A critical game or battle that may decide one’s fate is sometimes referred to as “Tennozan (天王山)”. “Tennozan” is a mountain located in Oyamazaki-cho(大山崎町) in southern Kyoto Prefecture. Hashiba Hideyoshi (羽柴秀吉) and Akechi Mitsuhide (明智光秀) fought for this mountain in their battle of Yamazaki. Hideyoshi won this mountain, and that victory determined their destinies in the entire battle. This is why a critical game or battle is called “Tennozan”.
In Oyamazaki, where Tennozan is located, the production of Egoma (荏胡麻Perilla seed) oil was prosperous. The origin of this product is believed to be traced back to the Heian period. Oil dealers were doing business around the Rikyu Hachimangu shrine (離宮八幡宮) at the foot of Tennozan, and later established a trade union called “Za”. The Oyamazaki Aburaza (lit. Oyamazaki Oil Trade Union) served Iwashimizu Hachimangu (石清水八幡宮), the main shrine for Rikyu Hachimangu, which was located across the river, and cooperated in religious services and festivals, and finally acquired exclusive rights for the procurement of raw materials, production and marketing, in return for such services.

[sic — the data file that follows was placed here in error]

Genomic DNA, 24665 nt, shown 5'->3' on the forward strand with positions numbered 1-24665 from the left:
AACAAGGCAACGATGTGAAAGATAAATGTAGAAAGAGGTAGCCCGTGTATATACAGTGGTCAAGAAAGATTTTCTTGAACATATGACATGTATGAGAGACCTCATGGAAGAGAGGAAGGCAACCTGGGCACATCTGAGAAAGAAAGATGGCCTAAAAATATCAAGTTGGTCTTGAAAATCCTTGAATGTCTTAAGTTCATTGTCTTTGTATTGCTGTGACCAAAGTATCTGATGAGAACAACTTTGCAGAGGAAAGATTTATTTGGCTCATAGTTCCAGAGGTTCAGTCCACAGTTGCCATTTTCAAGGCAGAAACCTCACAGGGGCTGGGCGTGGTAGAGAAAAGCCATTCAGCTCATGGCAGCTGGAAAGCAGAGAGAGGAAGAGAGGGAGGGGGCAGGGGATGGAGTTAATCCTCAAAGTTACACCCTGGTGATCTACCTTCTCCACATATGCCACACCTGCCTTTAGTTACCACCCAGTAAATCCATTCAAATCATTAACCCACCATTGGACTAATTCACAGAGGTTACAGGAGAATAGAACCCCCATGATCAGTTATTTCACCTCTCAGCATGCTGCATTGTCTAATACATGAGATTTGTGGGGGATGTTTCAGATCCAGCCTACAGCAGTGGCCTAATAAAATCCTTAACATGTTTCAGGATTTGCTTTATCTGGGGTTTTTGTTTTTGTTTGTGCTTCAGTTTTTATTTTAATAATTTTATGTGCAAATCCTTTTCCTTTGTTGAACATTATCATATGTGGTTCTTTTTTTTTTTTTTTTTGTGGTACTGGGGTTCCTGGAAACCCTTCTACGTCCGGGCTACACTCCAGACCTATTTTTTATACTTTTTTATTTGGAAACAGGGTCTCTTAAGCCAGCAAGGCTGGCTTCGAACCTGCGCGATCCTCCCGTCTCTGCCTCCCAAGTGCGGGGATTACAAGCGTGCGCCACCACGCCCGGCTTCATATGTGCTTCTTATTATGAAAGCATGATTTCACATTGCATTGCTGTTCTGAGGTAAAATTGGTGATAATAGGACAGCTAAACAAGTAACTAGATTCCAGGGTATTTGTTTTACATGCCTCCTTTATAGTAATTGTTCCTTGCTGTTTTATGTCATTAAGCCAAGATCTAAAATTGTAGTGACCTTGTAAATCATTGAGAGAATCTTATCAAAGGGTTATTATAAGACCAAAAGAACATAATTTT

The Egoma oil became a special product from this region, and was used for lighting lamps. It was not only delivered to Iwashimizu Hachimangu, but also marketed in Oyamazaki and in Kyoto. The Toji Hyakugo Archives records how the oil was traded:
Look at the characters written in red. They say “是ハ山崎和市分、京都代八貫百文、相違分一貫二百五十三文”. “和市” means trading prices. The characters tell that, while oil cost 8 kan 100 mon in Kyoto, it could be bought at a price lower by 1 kan 253 mon in Yamazaki. The transportation fee from Oyamazaki to Kyoto may have been added to the oil price, or the oil was sold at a higher price in accordance with the price level in Kyoto. In the Muromachi period, when this document was written, 1 kanmon was equivalent to 100,000 to 150,000 yen in the present day. It seems to have been a good bargain.
There are a few other documents that record trips to Oyamazaki for buying oil at prices lower than in Kyoto. See the ninth line from the end in the photo above. It is written “山崎ニテ買分、夫チン加定”. “夫チン (Buchin)” means a fee paid to carriers. When oil was bought in Oyamazaki, carriers had to be hired for transportation to Toji. The term “Rijun (理順)”, meaning profit, appears in many parts of the document, suggesting how people in those days racked their brain to reduce costs. It is interesting that life in those days had things in common to the present life.
(Kaji, Materials Section, the Kyoto Institute Library and Archives)